Gilwen’s mind raced. If I can get permission to take that letter up to Rivendell, she thought, I’ll at last have a chance to see the world. No more being stuck here, mourning poor old Fëalalaith and ironing the Lady’s dresses. I wonder if Arwen remembers me? We used to be such friends… but then she stopped writing to me.
She stopped dead in her tracks in front of Galadriel’s bower door. Summoning her courage, she knocked and stepped inside.
“I thought I would be seeing you.” The Lady turned from her tapestry to face the girl.
“My lady, this morning I heard you say that you needed a messenger to go to Imladris, and I thought, well, maybe I might go?”
” I do indeed need a messenger, Gilwen. But I had not thought you would want to go. Why do you seek the outside world? There is only sorrow there.”
“I know, but here too there is sorrow, my lady, and I can feel my time approaching. I must see the realms of Arda before I leave it, and this is the perfect occasion.”
” The road will be long and hard, and you are still a girl by our standards.”
” I have been a girl for too long. Besides, I know how to fight.”
“If you are set on it then I can hardly restrain you. But you must know this: both joy and immense sorrow will come to you in this. I have seen it.”
“I am set on it, my lady.”
“In that case here is the letter. May the Stars shine upon your face.”
Gilwen, knowing the proper answer, said: “May the light of Aman shine upon you as it always has.”
Next morning, before the sun was up, a grey shape could be seen, flitting between the trees. On her way north, Gilwen stopped beside a small mound covered in white flowers.This is it, she thought, I’m off at last. So I just came to say good-bye. Don’t worry, Fëa, I’ll avenge you. You shouldn’t have died. Not you. A tear rolled down her cheek. You were the best brother anyone ever had. One day, I promise I’ll come, to the halls of Mandos. But I hope I come there while still alive, she added fervently.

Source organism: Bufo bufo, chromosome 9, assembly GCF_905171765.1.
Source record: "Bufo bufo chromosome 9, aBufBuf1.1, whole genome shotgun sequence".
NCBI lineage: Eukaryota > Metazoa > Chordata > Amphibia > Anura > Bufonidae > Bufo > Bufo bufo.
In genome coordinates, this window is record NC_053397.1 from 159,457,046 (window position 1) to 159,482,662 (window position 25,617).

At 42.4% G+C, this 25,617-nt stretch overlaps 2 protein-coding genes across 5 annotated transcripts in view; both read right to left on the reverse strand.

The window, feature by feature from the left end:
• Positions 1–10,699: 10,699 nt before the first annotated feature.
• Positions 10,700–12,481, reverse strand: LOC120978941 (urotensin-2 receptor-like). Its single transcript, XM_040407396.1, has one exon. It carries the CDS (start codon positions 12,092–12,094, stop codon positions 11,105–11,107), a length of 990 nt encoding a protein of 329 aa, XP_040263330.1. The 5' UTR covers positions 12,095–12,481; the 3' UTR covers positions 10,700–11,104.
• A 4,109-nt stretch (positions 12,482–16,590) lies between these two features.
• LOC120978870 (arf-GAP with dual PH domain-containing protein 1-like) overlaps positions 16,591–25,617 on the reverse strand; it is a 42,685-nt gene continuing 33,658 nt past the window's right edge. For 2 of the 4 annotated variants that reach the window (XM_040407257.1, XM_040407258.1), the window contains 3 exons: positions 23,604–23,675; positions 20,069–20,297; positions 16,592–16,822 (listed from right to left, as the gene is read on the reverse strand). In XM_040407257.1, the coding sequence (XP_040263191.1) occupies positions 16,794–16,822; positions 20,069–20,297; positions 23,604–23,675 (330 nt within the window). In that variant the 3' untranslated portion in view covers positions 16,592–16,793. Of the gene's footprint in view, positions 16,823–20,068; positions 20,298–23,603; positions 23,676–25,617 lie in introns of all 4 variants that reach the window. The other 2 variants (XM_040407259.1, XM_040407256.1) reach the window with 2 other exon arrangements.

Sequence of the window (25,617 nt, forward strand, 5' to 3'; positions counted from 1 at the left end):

A month later, she sat, peaceful and content, in her room in Rivendell. She had succesfully crossed the mountains and delivered the letter. Lost in her thoughts, she jumped a foot in the air as the door opened.
“Sorry! Did I give you a fright?” Arwen came into the room.
“A fright! You nearly gave me a heart attack!”
“Well you did say you wanted to borrow one of my dresses for this evening, so I’ve managed to find one that might fit you. It wasn’t easy, let me tell you.”
“Well, you are a good three inches taller than I am, and it’s not my fault I’m not built like a tree.”
“I am not built like a tree, Gilwen. It’s your colouring, really. Why you couldn’t settle for either black or golden hair I don’t know.”
“I was born like that,OK? I didn’t ask to look like a…a…”
“Copper-haired midget with freckles?”
“I suppose so. But honestly you could try to make it sound nice, at least.”
“Get a move on, we’re going to be late for the feast, and you know how Father blows his top if I’m not there to ‘receive people graciously’.”
“Who is it this time? aked Gilwen, struggling into the gown. Lord Boring and his host of inimitable Cures for insomnia? or possibly King Shorty from the Realm of Impossibly Long (and boring) Songs About Gold?”
“You’ll regret it if you’re too rude. No, today it’s ‘his Highness Prince Legolas, heir apparent to the throne of Mirkwood’. He comes from time to time.”
“Don’t tell me. I bet he’s incredibly pompous and can’t stop rabbiting on about the marvellous hunting dogs they breed.”
“He’s not quite that bad. You haven’t even met him yet.”
So arguing, the two elves made their way to the hall.